North of the border, Canadian comedian Jon Lajoie has been producing similar tunes for years, most notably with his hit Everyday Normal Guy, which is in many ways the antithesis of the ego-inflated chauvinism found in mainstream rap music. The first verse of the song goes:

I am just a regular everyday normal guy…
Nothing special about me Mother Fucka
I am just a regular everyday normal guy…
When I go to the clubs I wait in line Mother Fucka

I am just a regular everyday normal guy…
I got 600 dollars in the bank Mother Fucka
I am just a regular everyday normal guy…
And my sexual performances are average.

Perhaps the most impressive part of Lajoie’s craft is that he’s actually got good songs, i.e. they would make for great radio play as long as one were to ignore the lyrics.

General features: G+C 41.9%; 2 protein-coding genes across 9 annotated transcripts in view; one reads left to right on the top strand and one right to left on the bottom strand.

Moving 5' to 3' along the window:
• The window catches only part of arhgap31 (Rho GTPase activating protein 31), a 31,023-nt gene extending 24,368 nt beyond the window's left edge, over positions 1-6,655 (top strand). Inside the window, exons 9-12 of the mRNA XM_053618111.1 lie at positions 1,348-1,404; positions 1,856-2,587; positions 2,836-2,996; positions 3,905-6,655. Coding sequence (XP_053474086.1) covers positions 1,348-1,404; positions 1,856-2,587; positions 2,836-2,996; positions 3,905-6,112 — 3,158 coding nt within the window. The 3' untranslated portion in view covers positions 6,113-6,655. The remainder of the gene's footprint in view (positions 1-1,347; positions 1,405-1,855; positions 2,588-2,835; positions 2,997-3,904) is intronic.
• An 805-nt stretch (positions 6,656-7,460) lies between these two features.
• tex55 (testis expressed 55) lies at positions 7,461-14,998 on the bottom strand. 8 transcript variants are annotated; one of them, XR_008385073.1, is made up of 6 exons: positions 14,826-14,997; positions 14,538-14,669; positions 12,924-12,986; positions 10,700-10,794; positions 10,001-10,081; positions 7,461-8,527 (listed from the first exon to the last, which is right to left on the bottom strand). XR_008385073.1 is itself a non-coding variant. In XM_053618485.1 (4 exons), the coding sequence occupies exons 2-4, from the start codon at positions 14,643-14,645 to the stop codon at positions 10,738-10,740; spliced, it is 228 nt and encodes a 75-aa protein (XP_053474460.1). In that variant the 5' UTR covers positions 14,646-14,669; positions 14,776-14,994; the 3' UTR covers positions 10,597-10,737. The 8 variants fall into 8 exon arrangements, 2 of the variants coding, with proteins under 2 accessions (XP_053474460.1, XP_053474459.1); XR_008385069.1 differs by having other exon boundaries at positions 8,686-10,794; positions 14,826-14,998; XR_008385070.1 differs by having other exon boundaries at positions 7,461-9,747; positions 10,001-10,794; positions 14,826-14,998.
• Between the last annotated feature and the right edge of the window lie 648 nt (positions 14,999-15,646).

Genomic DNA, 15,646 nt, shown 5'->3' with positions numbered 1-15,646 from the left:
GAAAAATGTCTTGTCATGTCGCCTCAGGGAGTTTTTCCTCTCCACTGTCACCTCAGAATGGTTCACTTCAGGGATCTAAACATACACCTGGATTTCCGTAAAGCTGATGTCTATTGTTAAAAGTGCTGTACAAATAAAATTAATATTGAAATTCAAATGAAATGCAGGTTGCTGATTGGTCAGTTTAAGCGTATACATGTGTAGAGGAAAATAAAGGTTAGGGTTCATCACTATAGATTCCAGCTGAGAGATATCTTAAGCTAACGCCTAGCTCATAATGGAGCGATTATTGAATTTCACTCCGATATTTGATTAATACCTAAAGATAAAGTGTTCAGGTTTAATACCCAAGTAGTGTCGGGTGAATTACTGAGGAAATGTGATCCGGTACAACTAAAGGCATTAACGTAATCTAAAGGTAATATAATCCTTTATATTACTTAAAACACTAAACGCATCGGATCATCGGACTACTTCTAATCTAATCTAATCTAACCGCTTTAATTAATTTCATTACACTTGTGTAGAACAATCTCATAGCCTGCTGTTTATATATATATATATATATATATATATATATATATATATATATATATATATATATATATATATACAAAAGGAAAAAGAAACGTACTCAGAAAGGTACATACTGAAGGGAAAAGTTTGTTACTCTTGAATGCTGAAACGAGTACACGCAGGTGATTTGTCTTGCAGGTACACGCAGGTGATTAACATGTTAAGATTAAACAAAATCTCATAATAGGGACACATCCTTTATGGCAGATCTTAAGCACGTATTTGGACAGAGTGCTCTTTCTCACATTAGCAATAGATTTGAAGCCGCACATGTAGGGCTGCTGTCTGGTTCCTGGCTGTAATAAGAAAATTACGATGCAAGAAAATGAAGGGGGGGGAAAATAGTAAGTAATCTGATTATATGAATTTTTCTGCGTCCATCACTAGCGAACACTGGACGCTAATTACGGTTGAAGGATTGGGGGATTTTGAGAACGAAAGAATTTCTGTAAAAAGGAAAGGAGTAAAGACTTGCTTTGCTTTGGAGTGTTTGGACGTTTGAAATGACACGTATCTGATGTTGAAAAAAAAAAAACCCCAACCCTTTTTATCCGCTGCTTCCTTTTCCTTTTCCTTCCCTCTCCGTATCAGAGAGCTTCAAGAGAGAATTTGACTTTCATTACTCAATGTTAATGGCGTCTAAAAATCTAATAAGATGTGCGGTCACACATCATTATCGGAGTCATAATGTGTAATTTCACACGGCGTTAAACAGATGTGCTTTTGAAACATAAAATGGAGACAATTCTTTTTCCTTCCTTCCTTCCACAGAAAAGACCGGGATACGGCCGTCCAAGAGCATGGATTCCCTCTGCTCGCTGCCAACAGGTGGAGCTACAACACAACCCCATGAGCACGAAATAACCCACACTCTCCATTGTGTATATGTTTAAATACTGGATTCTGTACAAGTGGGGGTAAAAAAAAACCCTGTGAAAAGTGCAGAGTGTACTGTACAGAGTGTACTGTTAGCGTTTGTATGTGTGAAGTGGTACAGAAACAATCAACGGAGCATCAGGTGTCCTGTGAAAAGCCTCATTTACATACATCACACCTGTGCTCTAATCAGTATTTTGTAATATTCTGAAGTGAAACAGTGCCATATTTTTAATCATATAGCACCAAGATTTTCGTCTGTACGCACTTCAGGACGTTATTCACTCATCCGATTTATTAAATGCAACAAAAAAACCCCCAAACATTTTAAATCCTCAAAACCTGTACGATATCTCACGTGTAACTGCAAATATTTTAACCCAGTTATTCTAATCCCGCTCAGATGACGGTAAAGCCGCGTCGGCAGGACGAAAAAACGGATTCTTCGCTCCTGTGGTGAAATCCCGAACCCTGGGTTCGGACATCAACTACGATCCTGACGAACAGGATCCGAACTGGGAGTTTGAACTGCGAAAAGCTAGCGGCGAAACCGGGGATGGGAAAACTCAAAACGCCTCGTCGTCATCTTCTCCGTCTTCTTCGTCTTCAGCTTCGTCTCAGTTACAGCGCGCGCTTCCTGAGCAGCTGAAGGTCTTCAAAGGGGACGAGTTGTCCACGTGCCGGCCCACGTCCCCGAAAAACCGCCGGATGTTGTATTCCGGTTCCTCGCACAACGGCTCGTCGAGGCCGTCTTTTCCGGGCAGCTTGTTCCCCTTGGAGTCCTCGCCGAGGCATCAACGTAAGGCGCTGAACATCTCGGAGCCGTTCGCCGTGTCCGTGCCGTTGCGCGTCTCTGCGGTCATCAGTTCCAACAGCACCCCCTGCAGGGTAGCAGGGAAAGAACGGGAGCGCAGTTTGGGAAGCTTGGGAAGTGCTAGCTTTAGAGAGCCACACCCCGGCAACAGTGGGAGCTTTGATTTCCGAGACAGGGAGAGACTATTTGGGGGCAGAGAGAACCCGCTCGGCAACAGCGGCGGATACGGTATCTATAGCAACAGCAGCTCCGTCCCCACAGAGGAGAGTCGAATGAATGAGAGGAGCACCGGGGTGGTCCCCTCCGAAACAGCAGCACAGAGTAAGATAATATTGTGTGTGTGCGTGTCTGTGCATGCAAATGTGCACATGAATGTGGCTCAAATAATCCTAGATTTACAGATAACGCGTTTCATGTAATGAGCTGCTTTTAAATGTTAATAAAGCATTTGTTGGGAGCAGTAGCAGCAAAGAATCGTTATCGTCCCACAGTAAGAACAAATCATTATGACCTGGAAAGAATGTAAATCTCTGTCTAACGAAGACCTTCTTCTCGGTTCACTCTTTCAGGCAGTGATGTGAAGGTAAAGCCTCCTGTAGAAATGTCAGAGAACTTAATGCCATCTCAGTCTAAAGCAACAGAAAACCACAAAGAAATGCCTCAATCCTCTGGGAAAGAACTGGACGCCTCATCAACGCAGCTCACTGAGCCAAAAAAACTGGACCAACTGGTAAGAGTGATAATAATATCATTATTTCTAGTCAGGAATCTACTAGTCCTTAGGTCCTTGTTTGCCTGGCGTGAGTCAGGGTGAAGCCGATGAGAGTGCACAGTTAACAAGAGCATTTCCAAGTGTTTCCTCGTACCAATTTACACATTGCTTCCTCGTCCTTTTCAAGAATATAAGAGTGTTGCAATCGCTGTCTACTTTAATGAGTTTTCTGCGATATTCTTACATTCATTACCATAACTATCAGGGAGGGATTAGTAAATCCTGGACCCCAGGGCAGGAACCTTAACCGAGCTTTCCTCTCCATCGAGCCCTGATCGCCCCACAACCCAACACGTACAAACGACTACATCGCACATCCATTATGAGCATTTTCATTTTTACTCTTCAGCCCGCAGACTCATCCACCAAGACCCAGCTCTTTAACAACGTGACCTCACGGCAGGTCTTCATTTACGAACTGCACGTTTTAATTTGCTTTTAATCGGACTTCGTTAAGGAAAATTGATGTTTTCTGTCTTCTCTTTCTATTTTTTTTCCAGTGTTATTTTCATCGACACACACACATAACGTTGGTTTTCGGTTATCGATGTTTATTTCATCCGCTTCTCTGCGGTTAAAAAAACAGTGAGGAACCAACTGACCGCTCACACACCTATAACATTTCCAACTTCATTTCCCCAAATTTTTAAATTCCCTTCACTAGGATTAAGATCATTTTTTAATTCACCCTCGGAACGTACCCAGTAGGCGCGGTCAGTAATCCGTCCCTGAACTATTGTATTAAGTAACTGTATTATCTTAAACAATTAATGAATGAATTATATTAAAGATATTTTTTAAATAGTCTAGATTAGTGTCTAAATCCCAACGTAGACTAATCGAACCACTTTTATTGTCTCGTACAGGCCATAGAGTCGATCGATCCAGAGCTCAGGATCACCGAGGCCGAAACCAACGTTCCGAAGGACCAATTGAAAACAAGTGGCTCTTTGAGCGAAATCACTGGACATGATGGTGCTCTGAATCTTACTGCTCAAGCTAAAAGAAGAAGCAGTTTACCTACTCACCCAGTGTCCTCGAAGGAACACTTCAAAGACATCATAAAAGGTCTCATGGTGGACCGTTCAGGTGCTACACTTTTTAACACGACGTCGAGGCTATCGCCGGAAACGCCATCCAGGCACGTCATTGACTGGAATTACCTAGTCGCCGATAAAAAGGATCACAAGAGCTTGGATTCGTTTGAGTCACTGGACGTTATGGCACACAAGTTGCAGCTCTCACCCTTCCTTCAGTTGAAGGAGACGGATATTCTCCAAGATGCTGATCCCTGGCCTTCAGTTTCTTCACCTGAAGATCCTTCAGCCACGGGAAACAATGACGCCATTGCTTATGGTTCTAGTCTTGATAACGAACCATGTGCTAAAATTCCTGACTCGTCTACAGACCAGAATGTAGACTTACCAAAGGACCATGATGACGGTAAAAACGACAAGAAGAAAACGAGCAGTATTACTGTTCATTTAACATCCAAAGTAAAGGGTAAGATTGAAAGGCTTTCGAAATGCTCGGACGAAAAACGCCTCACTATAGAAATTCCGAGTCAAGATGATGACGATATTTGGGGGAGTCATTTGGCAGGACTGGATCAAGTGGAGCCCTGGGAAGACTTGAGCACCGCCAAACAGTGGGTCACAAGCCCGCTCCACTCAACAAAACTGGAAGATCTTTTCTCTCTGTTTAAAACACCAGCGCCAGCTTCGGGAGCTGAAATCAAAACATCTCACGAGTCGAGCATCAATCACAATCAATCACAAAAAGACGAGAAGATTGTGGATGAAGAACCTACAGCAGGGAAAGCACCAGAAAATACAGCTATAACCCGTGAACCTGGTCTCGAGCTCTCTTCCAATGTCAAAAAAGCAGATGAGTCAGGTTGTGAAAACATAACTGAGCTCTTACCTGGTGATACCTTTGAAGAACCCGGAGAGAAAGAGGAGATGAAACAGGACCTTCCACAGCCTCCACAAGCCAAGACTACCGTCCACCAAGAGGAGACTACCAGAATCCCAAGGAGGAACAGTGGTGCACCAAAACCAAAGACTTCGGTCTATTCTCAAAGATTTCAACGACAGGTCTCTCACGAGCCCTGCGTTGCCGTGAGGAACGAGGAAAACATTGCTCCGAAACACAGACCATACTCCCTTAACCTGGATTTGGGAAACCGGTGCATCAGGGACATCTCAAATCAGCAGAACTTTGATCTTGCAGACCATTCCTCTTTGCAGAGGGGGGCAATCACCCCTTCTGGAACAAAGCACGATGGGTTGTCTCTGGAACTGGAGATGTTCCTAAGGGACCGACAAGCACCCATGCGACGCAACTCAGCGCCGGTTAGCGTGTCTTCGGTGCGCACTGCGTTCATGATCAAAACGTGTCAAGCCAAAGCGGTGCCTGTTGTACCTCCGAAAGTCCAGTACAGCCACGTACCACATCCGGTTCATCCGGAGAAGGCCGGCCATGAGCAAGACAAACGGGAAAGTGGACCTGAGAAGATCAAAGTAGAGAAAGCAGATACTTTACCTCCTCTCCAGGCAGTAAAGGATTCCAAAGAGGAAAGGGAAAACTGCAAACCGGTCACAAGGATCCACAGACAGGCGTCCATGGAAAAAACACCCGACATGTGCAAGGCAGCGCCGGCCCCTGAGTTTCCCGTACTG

Mac Lethal even went viral while rapping about making pancakes. The current generation is running confidently in the tradition of the Beastie Boys and Weird Al Yankovic, who are no strangers to silly rap and poking fun at themselves.

But where are the strange black rappers? Granted, there’s Andre 3000, who is about as strange and as talented as any rapper out there, but he is not a running parody of the genre. What is unique about Lonely Island and Lajoie is that they are making fun of rap culture itself. Is it that white rappers have a hard time being taken seriously as tough thugs? Or is it that black rappers are pigeonholed as such and prevented from exploring more tongue-in-cheek personas? Or is all of this merely a coincidence?